Top PDF House of Commons Library: Briefing Paper: Number 07148, 5 April 2019: The School Day and Year (England)

House of Commons Library: Briefing Paper: Number 07148, 5 April 2019: The School Day and Year (England)

House of Commons Library: Briefing Paper: Number 07148, 5 April 2019: The School Day and Year (England)

• compulsory schemes are much less popular than voluntary schemes amongst parents and school staff. But voluntary schemes can struggle to run economically and there are also adverse selection issues where those who may benefit the most – often the most deprived – would not attend. We suggest that it does so via an extended day premium, distributed on a per pupil basis, which schools can opt into receiving on the condition that they then run a longer day and which is mandatory for pupils within that school. Such a decision, with associated funding, would be analogous to opting in to Academy status.
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House of Commons Library: Briefing Paper: Number 8389, 5 April 2019: Returns to a degree

House of Commons Library: Briefing Paper: Number 8389, 5 April 2019: Returns to a degree

ten years after one year after graduation £0 £10,000 £20,000 £30,000 £40,000 £50,000 Medicine & dentistry Veterinary sciences Engineering Economics Nursing Physics and astronomy Pharmacology, toxicology and pharmacy Architecture, building and planning Math. sciences Computing Subjects allied to medicine Chemistry Business and management Combined and general studies Politics Health and social care Geographical and environmental studies Languages, linguistics and classics Education and teaching Physical, material and forensic sciences Philosophy and religious studies Biosciences Technology History and archaeology Humanities and liberal arts Law Agriculture, food and related studies Psychology Sociology, social policy and anthropology English studies Communications and media Sport and exercise sciences Creative arts & design
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House of Commons Library briefing paper : Number 07091, 5 August 2019 : School inspections in England : Ofsted

House of Commons Library briefing paper : Number 07091, 5 August 2019 : School inspections in England : Ofsted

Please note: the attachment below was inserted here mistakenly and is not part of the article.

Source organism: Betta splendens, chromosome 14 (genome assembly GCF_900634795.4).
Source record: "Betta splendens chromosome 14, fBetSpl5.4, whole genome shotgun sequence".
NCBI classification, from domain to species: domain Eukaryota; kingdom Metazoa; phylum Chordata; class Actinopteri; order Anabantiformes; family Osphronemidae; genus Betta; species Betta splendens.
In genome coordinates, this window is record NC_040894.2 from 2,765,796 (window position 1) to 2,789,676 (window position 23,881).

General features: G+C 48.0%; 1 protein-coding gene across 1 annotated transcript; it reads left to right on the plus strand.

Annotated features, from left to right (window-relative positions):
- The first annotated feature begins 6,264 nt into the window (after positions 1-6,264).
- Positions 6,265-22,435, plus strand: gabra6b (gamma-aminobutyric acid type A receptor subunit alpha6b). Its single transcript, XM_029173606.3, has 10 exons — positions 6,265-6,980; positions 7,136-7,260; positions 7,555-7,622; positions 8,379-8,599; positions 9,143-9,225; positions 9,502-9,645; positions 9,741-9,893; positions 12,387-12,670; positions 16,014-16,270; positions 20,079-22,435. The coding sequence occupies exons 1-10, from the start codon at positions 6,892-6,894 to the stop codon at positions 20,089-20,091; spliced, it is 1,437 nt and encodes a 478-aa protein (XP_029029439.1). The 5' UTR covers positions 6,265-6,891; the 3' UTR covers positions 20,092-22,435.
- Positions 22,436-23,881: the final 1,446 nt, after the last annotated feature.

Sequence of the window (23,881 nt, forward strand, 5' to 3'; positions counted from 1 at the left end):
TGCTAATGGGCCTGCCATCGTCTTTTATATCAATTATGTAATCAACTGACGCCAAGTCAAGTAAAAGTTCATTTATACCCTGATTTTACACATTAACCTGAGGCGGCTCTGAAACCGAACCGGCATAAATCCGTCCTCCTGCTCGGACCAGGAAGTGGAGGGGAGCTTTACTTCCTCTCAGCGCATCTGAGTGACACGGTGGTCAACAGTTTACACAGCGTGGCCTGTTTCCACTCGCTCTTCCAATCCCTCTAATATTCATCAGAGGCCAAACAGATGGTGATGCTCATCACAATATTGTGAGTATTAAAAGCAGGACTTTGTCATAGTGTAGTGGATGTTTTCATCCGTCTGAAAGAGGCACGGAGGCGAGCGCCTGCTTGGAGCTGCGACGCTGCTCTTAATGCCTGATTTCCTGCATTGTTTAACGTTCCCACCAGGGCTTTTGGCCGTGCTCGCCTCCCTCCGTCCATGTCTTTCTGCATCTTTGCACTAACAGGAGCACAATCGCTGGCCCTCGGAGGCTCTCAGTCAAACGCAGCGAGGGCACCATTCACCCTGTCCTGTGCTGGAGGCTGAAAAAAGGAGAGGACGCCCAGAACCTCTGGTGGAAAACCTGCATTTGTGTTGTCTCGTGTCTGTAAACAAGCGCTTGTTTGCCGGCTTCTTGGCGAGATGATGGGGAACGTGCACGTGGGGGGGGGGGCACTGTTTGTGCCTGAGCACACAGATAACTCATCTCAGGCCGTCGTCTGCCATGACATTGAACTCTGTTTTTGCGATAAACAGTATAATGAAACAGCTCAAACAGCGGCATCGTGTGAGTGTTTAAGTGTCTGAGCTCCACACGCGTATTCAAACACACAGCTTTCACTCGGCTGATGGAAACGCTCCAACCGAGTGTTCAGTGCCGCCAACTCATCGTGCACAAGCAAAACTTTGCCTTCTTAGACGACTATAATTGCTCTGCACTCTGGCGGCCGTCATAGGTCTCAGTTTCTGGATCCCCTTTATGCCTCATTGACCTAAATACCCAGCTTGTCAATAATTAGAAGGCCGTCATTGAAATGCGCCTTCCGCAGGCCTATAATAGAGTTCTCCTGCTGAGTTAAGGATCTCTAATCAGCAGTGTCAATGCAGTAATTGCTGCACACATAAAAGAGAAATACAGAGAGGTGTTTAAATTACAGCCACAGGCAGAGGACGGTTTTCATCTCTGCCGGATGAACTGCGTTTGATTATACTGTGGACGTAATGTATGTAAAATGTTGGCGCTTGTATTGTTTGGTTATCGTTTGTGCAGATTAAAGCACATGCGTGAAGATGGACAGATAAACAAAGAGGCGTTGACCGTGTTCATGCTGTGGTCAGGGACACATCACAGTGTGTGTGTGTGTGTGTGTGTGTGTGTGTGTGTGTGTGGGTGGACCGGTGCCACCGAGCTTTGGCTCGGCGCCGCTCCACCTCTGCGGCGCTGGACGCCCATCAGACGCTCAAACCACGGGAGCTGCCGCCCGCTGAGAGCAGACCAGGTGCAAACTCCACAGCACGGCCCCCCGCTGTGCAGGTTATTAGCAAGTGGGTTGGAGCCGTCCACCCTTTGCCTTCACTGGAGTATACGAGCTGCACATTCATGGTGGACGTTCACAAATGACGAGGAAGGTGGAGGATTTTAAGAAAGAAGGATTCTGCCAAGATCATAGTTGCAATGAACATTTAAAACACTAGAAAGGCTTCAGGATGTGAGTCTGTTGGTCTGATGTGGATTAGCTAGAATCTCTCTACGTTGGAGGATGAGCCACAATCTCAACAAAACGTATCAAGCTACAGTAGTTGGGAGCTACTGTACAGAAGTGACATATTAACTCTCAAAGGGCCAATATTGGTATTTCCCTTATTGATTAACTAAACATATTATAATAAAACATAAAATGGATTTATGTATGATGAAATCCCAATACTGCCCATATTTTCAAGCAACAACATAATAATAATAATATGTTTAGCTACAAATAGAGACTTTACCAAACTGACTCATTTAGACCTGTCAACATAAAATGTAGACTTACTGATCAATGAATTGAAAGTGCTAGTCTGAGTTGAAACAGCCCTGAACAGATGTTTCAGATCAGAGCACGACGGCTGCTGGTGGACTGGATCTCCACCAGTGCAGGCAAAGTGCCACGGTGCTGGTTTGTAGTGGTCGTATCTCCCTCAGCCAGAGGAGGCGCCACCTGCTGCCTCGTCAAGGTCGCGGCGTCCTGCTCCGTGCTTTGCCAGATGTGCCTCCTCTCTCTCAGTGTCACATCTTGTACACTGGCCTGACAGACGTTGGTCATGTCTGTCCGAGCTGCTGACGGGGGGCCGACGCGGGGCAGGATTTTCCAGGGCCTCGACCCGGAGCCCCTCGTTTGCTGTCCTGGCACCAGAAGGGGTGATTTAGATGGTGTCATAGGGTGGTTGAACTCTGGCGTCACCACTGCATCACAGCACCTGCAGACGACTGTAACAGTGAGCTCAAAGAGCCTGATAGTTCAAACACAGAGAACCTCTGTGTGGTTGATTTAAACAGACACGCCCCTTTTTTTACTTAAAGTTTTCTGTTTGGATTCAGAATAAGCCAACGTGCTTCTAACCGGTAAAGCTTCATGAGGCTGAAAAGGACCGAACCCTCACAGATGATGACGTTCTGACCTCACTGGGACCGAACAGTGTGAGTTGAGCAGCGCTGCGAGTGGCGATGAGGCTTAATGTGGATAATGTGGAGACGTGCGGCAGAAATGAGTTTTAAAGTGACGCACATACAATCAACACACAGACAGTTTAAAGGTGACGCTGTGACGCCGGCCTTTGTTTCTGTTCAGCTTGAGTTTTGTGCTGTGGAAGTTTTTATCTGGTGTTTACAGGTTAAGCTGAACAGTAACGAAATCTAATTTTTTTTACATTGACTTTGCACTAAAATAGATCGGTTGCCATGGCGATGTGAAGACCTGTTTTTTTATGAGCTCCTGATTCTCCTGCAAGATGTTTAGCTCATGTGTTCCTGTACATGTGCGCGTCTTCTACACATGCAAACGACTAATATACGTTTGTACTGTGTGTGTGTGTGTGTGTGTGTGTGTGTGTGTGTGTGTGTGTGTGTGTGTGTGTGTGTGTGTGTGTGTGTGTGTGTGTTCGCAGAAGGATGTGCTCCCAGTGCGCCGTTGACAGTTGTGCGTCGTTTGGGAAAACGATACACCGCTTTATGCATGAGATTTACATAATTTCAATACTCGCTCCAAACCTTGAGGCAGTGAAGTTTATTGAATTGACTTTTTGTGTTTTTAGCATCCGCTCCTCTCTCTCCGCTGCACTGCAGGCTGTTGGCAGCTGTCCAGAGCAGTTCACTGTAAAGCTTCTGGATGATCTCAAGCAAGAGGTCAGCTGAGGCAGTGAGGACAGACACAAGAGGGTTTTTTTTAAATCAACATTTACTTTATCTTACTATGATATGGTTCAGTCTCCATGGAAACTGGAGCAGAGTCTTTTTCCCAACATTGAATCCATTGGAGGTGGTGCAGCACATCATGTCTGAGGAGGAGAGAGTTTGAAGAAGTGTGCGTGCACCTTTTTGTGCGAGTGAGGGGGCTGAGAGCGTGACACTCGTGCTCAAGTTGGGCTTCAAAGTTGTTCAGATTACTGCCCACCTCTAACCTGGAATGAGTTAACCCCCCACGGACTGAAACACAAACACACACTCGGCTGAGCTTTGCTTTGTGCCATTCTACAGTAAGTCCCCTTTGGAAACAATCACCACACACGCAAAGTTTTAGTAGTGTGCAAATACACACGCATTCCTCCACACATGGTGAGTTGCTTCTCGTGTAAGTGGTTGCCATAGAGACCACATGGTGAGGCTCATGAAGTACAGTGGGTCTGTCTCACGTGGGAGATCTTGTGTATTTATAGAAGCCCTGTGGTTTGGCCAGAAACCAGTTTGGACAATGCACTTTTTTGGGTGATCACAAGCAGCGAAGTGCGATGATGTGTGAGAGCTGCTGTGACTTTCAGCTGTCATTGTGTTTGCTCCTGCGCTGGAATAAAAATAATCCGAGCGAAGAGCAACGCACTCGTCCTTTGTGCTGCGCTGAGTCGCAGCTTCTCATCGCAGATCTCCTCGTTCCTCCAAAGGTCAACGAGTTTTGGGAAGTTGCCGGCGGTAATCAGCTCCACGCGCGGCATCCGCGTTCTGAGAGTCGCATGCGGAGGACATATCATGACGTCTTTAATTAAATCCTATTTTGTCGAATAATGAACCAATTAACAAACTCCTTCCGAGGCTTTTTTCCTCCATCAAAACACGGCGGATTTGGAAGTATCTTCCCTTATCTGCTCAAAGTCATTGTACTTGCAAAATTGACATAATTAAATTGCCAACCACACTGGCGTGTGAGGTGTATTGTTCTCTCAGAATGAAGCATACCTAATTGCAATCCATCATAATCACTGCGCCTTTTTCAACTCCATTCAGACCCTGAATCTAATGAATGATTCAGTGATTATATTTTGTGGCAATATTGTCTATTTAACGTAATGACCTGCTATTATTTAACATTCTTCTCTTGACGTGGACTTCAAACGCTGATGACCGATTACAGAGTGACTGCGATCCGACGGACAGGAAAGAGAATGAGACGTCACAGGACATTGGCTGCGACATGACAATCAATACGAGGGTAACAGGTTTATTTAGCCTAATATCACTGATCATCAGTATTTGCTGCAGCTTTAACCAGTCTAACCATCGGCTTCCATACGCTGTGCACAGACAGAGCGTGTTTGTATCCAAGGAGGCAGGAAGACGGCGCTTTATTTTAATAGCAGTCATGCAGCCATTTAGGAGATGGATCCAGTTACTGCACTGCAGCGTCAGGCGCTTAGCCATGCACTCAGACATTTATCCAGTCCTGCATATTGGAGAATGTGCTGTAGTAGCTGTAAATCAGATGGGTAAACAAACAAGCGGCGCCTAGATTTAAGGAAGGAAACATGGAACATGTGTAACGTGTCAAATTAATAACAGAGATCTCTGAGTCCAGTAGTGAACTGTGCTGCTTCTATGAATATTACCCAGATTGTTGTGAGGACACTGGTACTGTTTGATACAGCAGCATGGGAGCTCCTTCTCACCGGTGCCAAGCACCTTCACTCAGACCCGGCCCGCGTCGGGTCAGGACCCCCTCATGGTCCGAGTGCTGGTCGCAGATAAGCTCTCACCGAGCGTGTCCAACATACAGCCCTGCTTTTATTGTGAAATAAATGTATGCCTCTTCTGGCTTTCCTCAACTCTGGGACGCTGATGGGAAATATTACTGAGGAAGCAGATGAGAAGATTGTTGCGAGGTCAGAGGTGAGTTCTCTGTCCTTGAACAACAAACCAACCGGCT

It also asked Ofsted to report back by April 2019 on the inspectorate’s workforce and staff turnover. 4.3 Unregistered schools Independent schools providing a full-time education to five or more children of compulsory school age, or one child with an Education, Health and Care (EHC) plan or who is looked-after, must be registered with the DfE. Operating an unregistered independent school is a criminal offence under Section 159 of the Education Act 2002, as amended. Ofsted has powers to inspect suspected unregistered independent schools.

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House of Commons Library briefing paper : number 5108, 12 April 2019 : Home education in England

House of Commons Library briefing paper : number 5108, 12 April 2019 : Home education in England

Education Act 1996 they do have a duty to make arrangements to identify children in their area who are not receiving a suitable education. 21 The DfE’s guidance for local authorities explains that, while the law does not assume that a child is not being suitably educated if they are not attending school full-time, it does require local authorities to enquire what education is being provided. 22 There are no detailed requirements as to how a system of oversight should work, and it is for each local authority to decide its approach. However, the guidance emphasises that a proportional approach needs to be taken and local authorities should not exert more oversight than is actually needed when parents are providing a suitable education. It recommends that an authority should ordinarily make contact with home educating parents on at least an annual basis so that it can reasonably inform itself of the suitability of the education provided. 23
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House of Commons Library briefing paper : number 8538, 10 April 2019 : The review of university admissions

House of Commons Library briefing paper : number 8538, 10 April 2019 : The review of university admissions

The UCAS webpage, UCAS Undergraduate: types of offer, explains the difference between conditional and unconditional offers. Historically most prospective students received offers of places on a conditional basis and unconditional offers were generally only used for students who had confirmed exam grades or who had demonstrated sufficient attainment and potential to succeed on their chosen programme. However there has been recent concern about the increased use of conditional offers for applicants who have not taken their exams. It has been suggested that this is the result of greater competition between universities for students linked to higher tuition fees in England (from 2012), falling numbers of 18 year olds and the removal of the cap on student numbers (from 2015).